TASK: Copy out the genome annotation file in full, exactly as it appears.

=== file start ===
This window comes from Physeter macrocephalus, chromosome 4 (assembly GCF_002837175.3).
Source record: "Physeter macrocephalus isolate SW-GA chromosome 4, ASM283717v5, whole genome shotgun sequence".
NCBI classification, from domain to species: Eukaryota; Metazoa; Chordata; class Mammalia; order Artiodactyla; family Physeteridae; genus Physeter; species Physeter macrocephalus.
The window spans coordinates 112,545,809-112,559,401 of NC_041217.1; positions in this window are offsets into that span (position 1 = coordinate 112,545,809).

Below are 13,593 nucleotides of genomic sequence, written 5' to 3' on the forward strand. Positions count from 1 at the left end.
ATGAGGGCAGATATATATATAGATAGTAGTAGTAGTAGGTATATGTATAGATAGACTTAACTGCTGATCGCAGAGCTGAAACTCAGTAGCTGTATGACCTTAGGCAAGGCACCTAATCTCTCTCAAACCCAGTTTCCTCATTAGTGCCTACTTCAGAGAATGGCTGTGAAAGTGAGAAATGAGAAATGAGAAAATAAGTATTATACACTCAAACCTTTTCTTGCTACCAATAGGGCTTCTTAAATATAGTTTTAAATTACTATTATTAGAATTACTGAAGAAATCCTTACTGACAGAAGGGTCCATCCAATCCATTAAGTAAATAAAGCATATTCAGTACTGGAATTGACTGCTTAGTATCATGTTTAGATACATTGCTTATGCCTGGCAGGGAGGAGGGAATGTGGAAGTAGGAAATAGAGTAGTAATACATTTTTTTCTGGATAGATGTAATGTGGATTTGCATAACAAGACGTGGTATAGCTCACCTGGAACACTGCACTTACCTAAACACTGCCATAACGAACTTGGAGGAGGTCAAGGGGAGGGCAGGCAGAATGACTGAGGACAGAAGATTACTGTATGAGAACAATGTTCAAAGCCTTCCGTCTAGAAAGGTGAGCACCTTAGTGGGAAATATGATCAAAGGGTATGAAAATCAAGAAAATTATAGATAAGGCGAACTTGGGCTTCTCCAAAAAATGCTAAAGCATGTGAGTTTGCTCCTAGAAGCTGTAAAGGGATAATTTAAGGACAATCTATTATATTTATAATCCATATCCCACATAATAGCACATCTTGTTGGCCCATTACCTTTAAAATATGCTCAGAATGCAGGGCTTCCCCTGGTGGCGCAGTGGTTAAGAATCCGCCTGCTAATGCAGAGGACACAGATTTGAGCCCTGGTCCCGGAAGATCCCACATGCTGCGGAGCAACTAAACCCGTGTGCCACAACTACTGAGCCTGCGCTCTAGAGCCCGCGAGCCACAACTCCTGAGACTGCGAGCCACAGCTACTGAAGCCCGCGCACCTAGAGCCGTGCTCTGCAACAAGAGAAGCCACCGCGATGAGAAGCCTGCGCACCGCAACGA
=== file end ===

This window comes from Physeter macrocephalus, chromosome 4 (assembly GCF_002837175.3).
Source record: "Physeter macrocephalus isolate SW-GA chromosome 4, ASM283717v5, whole genome shotgun sequence".
NCBI classification, from domain to species: Eukaryota; Metazoa; Chordata; class Mammalia; order Artiodactyla; family Physeteridae; genus Physeter; species Physeter macrocephalus.
The window spans coordinates 112,545,809-112,559,401 of NC_041217.1; positions in this window are offsets into that span (position 1 = coordinate 112,545,809).

Below are 13,593 nucleotides of genomic sequence, written 5' to 3' on the forward strand. Positions count from 1 at the left end.
ATGAGGGCAGATATATATATAGATAGTAGTAGTAGTAGGTATATGTATAGATAGACTTAACTGCTGATCGCAGAGCTGAAACTCAGTAGCTGTATGACCTTAGGCAAGGCACCTAATCTCTCTCAAACCCAGTTTCCTCATTAGTGCCTACTTCAGAGAATGGCTGTGAAAGTGAGAAATGAGAAATGAGAAAATAAGTATTATACACTCAAACCTTTTCTTGCTACCAATAGGGCTTCTTAAATATAGTTTTAAATTACTATTATTAGAATTACTGAAGAAATCCTTACTGACAGAAGGGTCCATCCAATCCATTAAGTAAATAAAGCATATTCAGTACTGGAATTGACTGCTTAGTATCATGTTTAGATACATTGCTTATGCCTGGCAGGGAGGAGGGAATGTGGAAGTAGGAAATAGAGTAGTAATACATTTTTTTCTGGATAGATGTAATGTGGATTTGCATAACAAGACGTGGTATAGCTCACCTGGAACACTGCACTTACCTAAACACTGCCATAACGAACTTGGAGGAGGTCAAGGGGAGGGCAGGCAGAATGACTGAGGACAGAAGATTACTGTATGAGAACAATGTTCAAAGCCTTCCGTCTAGAAAGGTGAGCACCTTAGTGGGAAATATGATCAAAGGGTATGAAAATCAAGAAAATTATAGATAAGGCGAACTTGGGCTTCTCCAAAAAATGCTAAAGCATGTGAGTTTGCTCCTAGAAGCTGTAAAGGGATAATTTAAGGACAATCTATTATATTTATAATCCATATCCCACATAATAGCACATCTTGTTGGCCCATTACCTTTAAAATATGCTCAGAATGCAGGGCTTCCCCTGGTGGCGCAGTGGTTAAGAATCCGCCTGCTAATGCAGAGGACACAGATTTGAGCCCTGGTCCCGGAAGATCCCACATGCTGCGGAGCAACTAAACCCGTGTGCCACAACTACTGAGCCTGCGCTCTAGAGCCCGCGAGCCACAACTCCTGAGACTGCGAGCCACAGCTACTGAAGCCCGCGCACCTAGAGCCGTGCTCTGCAACAAGAGAAGCCACCGCGATGAGAAGCCTGCGCACCGCAACGA